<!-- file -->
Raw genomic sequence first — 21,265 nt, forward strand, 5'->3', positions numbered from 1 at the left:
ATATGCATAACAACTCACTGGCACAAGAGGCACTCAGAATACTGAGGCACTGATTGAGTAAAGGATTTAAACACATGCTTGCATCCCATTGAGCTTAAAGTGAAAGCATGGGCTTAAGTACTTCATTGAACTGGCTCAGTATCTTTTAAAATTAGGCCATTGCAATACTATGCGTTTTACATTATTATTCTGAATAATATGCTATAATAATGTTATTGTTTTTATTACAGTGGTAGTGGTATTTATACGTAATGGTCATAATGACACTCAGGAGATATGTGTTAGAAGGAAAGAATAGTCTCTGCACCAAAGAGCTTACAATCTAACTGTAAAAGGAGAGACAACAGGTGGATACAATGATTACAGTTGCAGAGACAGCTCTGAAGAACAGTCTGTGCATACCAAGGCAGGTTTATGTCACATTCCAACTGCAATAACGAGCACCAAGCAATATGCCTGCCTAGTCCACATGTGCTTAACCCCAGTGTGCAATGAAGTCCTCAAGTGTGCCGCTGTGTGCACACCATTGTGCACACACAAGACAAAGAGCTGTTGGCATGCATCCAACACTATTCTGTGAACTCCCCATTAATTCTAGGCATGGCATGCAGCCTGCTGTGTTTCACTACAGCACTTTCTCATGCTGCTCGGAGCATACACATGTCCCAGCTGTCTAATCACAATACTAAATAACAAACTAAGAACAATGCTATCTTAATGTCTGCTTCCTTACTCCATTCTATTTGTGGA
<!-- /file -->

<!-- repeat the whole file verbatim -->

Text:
Raw genomic sequence first — 21,265 nt, forward strand, 5'->3', positions numbered from 1 at the left:
ATATGCATAACAACTCACTGGCACAAGAGGCACTCAGAATACTGAGGCACTGATTGAGTAAAGGATTTAAACACATGCTTGCATCCCATTGAGCTTAAAGTGAAAGCATGGGCTTAAGTACTTCATTGAACTGGCTCAGTATCTTTTAAAATTAGGCCATTGCAATACTATGCGTTTTACATTATTATTCTGAATAATATGCTATAATAATGTTATTGTTTTTATTACAGTGGTAGTGGTATTTATACGTAATGGTCATAATGACACTCAGGAGATATGTGTTAGAAGGAAAGAATAGTCTCTGCACCAAAGAGCTTACAATCTAACTGTAAAAGGAGAGACAACAGGTGGATACAATGATTACAGTTGCAGAGACAGCTCTGAAGAACAGTCTGTGCATACCAAGGCAGGTTTATGTCACATTCCAACTGCAATAACGAGCACCAAGCAATATGCCTGCCTAGTCCACATGTGCTTAACCCCAGTGTGCAATGAAGTCCTCAAGTGTGCCGCTGTGTGCACACCATTGTGCACACACAAGACAAAGAGCTGTTGGCATGCATCCAACACTATTCTGTGAACTCCCCATTAATTCTAGGCATGGCATGCAGCCTGCTGTGTTTCACTACAGCACTTTCTCATGCTGCTCGGAGCATACACATGTCCCAGCTGTCTAATCACAATACTAAATAACAAACTAAGAACAATGCTATCTTAATGTCTGCTTCCTTACTCCATTCTATTTGTGGA